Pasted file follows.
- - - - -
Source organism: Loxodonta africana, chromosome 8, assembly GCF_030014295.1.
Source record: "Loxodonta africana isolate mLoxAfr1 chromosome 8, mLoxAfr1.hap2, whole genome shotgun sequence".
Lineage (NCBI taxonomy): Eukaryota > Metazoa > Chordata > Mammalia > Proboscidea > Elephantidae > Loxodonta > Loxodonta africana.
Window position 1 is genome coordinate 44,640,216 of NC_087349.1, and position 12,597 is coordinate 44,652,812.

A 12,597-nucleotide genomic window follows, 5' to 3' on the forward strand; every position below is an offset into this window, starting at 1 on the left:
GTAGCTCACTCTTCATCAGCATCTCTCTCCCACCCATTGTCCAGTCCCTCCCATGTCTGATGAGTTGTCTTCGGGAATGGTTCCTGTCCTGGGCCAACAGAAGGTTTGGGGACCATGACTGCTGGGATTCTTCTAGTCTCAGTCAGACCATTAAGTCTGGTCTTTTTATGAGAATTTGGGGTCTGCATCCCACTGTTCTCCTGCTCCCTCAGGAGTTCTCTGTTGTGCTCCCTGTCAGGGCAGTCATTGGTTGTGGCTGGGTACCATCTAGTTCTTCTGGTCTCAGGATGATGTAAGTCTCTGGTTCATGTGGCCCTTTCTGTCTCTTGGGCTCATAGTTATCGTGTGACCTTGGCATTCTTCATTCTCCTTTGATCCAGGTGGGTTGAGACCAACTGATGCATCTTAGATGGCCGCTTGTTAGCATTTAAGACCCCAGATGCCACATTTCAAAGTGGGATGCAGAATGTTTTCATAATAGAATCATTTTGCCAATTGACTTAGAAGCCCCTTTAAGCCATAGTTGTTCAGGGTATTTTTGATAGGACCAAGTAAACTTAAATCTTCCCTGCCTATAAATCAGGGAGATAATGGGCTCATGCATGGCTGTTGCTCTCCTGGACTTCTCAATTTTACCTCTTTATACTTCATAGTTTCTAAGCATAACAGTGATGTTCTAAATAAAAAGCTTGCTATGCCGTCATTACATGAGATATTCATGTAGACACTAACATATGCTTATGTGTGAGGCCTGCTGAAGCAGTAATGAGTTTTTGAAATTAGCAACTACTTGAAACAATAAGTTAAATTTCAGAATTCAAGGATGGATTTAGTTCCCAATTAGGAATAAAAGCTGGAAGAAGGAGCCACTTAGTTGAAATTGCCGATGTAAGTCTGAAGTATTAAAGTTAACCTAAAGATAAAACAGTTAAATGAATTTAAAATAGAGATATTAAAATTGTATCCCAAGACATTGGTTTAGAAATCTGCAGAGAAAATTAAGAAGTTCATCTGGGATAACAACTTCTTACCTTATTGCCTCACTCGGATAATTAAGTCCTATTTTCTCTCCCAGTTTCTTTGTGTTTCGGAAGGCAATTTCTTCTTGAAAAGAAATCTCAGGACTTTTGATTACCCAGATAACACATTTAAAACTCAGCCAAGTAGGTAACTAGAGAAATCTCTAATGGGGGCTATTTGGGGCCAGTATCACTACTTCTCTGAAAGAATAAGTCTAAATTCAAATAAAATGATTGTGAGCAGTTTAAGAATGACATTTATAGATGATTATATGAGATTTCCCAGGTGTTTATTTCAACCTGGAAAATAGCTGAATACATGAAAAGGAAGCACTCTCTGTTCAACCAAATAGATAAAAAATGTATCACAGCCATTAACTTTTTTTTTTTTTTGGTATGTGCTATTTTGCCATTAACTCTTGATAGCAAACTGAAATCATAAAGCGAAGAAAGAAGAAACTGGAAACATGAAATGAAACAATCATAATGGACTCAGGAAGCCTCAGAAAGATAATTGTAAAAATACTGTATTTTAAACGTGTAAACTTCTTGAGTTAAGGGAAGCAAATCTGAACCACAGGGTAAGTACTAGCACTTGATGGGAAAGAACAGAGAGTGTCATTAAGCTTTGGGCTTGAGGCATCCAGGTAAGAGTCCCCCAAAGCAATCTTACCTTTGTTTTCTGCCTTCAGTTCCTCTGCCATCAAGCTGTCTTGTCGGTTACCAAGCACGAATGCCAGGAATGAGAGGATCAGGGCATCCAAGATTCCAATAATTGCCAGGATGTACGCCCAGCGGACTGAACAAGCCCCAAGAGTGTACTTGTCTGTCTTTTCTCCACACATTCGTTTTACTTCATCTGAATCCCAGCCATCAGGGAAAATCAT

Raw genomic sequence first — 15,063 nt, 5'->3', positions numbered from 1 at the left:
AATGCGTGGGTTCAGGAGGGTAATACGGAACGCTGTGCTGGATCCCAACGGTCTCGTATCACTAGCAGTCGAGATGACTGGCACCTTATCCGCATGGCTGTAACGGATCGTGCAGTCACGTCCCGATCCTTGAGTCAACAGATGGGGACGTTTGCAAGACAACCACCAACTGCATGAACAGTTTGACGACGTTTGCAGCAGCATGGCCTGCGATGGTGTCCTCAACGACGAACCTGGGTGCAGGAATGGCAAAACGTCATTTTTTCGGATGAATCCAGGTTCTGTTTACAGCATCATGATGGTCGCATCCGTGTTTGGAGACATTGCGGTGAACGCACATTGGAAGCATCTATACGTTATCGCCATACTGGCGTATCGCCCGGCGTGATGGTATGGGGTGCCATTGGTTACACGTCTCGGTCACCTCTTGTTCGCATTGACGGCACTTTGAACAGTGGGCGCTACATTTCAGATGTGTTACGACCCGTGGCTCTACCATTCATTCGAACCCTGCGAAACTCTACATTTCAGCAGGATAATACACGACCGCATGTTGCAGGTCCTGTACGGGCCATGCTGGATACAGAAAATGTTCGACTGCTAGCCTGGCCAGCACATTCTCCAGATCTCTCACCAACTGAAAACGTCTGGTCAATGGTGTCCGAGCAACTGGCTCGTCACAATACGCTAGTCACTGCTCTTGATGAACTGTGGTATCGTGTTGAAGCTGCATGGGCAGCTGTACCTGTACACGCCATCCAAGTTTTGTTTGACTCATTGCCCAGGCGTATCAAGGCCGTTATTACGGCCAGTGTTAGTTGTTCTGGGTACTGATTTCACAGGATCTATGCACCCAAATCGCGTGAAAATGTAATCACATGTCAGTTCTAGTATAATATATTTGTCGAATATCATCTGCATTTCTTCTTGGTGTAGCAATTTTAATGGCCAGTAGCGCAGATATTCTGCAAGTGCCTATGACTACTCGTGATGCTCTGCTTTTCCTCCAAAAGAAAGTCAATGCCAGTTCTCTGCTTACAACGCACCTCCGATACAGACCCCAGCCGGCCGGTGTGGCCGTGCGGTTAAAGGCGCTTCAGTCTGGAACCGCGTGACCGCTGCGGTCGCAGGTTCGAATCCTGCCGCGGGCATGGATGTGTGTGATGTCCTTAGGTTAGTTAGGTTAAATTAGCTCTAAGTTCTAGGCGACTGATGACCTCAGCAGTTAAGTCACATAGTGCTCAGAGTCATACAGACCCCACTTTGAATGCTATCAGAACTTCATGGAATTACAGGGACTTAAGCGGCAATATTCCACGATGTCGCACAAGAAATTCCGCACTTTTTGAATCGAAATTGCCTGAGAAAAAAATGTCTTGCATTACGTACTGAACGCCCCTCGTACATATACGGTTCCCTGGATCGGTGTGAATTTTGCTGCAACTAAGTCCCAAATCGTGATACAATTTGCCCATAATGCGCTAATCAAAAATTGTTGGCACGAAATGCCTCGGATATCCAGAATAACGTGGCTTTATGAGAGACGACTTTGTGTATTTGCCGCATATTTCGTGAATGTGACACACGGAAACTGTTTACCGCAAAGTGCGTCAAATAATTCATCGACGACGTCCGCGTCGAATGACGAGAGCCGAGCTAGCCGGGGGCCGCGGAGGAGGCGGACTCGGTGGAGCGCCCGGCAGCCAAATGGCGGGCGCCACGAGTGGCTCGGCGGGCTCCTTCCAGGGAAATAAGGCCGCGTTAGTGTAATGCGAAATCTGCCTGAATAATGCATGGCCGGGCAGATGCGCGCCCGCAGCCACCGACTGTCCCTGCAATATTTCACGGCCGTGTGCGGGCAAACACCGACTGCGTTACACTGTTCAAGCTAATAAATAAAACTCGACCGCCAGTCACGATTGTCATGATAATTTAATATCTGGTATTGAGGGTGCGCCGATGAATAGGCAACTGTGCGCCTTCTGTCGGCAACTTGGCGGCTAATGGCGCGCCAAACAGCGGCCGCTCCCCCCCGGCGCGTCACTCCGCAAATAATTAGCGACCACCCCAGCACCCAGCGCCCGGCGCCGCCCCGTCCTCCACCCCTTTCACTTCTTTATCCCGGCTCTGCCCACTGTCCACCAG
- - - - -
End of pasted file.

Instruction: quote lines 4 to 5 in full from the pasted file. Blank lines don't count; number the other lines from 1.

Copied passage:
Window position 1 is genome coordinate 44,640,216 of NC_087349.1, and position 12,597 is coordinate 44,652,812.

A 12,597-nucleotide genomic window follows, 5' to 3' on the forward strand; every position below is an offset into this window, starting at 1 on the left: